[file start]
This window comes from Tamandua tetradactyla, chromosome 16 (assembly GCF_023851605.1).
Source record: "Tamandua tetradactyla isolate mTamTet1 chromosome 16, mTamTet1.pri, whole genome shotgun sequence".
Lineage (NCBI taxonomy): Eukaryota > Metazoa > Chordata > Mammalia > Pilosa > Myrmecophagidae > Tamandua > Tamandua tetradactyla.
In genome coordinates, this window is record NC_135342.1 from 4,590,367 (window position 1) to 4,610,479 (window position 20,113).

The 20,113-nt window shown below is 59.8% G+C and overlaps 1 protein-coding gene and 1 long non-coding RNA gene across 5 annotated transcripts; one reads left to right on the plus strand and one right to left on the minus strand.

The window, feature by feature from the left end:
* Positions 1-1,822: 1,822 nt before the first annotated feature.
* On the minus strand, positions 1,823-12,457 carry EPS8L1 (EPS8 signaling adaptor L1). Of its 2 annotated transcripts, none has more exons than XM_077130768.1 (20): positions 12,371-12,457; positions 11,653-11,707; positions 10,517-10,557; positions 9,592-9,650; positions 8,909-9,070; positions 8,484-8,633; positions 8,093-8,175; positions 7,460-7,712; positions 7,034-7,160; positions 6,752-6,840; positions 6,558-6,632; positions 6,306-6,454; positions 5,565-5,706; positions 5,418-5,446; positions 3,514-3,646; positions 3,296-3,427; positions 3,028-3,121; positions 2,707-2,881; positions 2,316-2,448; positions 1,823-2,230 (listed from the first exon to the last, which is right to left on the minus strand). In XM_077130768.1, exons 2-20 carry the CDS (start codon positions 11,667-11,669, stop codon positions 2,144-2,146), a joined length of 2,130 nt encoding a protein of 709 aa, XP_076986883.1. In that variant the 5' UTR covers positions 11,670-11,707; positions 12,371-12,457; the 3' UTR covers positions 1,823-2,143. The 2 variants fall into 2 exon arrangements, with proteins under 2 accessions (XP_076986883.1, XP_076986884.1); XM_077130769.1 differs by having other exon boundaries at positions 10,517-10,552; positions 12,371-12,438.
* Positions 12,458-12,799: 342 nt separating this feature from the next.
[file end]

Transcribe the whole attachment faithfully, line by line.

This window comes from Tamandua tetradactyla, chromosome 16 (assembly GCF_023851605.1).
Source record: "Tamandua tetradactyla isolate mTamTet1 chromosome 16, mTamTet1.pri, whole genome shotgun sequence".
Lineage (NCBI taxonomy): Eukaryota > Metazoa > Chordata > Mammalia > Pilosa > Myrmecophagidae > Tamandua > Tamandua tetradactyla.
In genome coordinates, this window is record NC_135342.1 from 4,590,367 (window position 1) to 4,610,479 (window position 20,113).

The 20,113-nt window shown below is 59.8% G+C and overlaps 1 protein-coding gene and 1 long non-coding RNA gene across 5 annotated transcripts; one reads left to right on the plus strand and one right to left on the minus strand.

The window, feature by feature from the left end:
* Positions 1-1,822: 1,822 nt before the first annotated feature.
* On the minus strand, positions 1,823-12,457 carry EPS8L1 (EPS8 signaling adaptor L1). Of its 2 annotated transcripts, none has more exons than XM_077130768.1 (20): positions 12,371-12,457; positions 11,653-11,707; positions 10,517-10,557; positions 9,592-9,650; positions 8,909-9,070; positions 8,484-8,633; positions 8,093-8,175; positions 7,460-7,712; positions 7,034-7,160; positions 6,752-6,840; positions 6,558-6,632; positions 6,306-6,454; positions 5,565-5,706; positions 5,418-5,446; positions 3,514-3,646; positions 3,296-3,427; positions 3,028-3,121; positions 2,707-2,881; positions 2,316-2,448; positions 1,823-2,230 (listed from the first exon to the last, which is right to left on the minus strand). In XM_077130768.1, exons 2-20 carry the CDS (start codon positions 11,667-11,669, stop codon positions 2,144-2,146), a joined length of 2,130 nt encoding a protein of 709 aa, XP_076986883.1. In that variant the 5' UTR covers positions 11,670-11,707; positions 12,371-12,457; the 3' UTR covers positions 1,823-2,143. The 2 variants fall into 2 exon arrangements, with proteins under 2 accessions (XP_076986883.1, XP_076986884.1); XM_077130769.1 differs by having other exon boundaries at positions 10,517-10,552; positions 12,371-12,438.
* Positions 12,458-12,799: 342 nt separating this feature from the next.